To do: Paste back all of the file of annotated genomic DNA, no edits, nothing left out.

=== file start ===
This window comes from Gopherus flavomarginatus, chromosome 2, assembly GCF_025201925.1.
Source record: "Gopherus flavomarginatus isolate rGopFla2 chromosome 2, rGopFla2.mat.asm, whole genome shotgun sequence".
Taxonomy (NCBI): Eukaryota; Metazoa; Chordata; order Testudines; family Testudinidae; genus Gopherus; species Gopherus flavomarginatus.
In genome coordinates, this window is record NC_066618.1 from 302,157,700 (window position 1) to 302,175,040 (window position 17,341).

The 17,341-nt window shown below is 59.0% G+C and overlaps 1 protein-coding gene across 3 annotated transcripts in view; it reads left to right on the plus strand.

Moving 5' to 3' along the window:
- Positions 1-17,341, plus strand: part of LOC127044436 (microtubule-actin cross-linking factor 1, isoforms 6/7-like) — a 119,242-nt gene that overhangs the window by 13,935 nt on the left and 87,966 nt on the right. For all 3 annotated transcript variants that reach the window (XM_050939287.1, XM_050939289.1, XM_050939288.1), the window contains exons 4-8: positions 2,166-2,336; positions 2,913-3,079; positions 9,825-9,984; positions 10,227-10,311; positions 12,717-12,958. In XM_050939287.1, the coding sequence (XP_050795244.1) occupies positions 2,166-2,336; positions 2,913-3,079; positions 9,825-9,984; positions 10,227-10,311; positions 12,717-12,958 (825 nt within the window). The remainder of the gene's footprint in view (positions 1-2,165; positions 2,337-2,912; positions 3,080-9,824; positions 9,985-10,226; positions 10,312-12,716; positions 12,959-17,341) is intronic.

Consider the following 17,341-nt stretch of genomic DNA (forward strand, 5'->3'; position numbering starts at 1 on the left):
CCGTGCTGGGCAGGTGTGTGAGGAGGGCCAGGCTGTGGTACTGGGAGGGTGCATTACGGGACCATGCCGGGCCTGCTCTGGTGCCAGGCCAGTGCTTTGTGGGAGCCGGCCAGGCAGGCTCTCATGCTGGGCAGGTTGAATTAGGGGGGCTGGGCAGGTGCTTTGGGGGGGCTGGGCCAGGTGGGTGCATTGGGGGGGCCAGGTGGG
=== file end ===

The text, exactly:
This window comes from Gopherus flavomarginatus, chromosome 2, assembly GCF_025201925.1.
Source record: "Gopherus flavomarginatus isolate rGopFla2 chromosome 2, rGopFla2.mat.asm, whole genome shotgun sequence".
Taxonomy (NCBI): Eukaryota; Metazoa; Chordata; order Testudines; family Testudinidae; genus Gopherus; species Gopherus flavomarginatus.
In genome coordinates, this window is record NC_066618.1 from 302,157,700 (window position 1) to 302,175,040 (window position 17,341).

The 17,341-nt window shown below is 59.0% G+C and overlaps 1 protein-coding gene across 3 annotated transcripts in view; it reads left to right on the plus strand.

Moving 5' to 3' along the window:
- Positions 1-17,341, plus strand: part of LOC127044436 (microtubule-actin cross-linking factor 1, isoforms 6/7-like) — a 119,242-nt gene that overhangs the window by 13,935 nt on the left and 87,966 nt on the right. For all 3 annotated transcript variants that reach the window (XM_050939287.1, XM_050939289.1, XM_050939288.1), the window contains exons 4-8: positions 2,166-2,336; positions 2,913-3,079; positions 9,825-9,984; positions 10,227-10,311; positions 12,717-12,958. In XM_050939287.1, the coding sequence (XP_050795244.1) occupies positions 2,166-2,336; positions 2,913-3,079; positions 9,825-9,984; positions 10,227-10,311; positions 12,717-12,958 (825 nt within the window). The remainder of the gene's footprint in view (positions 1-2,165; positions 2,337-2,912; positions 3,080-9,824; positions 9,985-10,226; positions 10,312-12,716; positions 12,959-17,341) is intronic.

Consider the following 17,341-nt stretch of genomic DNA (forward strand, 5'->3'; position numbering starts at 1 on the left):
CCGTGCTGGGCAGGTGTGTGAGGAGGGCCAGGCTGTGGTACTGGGAGGGTGCATTACGGGACCATGCCGGGCCTGCTCTGGTGCCAGGCCAGTGCTTTGTGGGAGCCGGCCAGGCAGGCTCTCATGCTGGGCAGGTTGAATTAGGGGGGCTGGGCAGGTGCTTTGGGGGGGCTGGGCCAGGTGGGTGCATTGGGGGGGCCAGGTGGG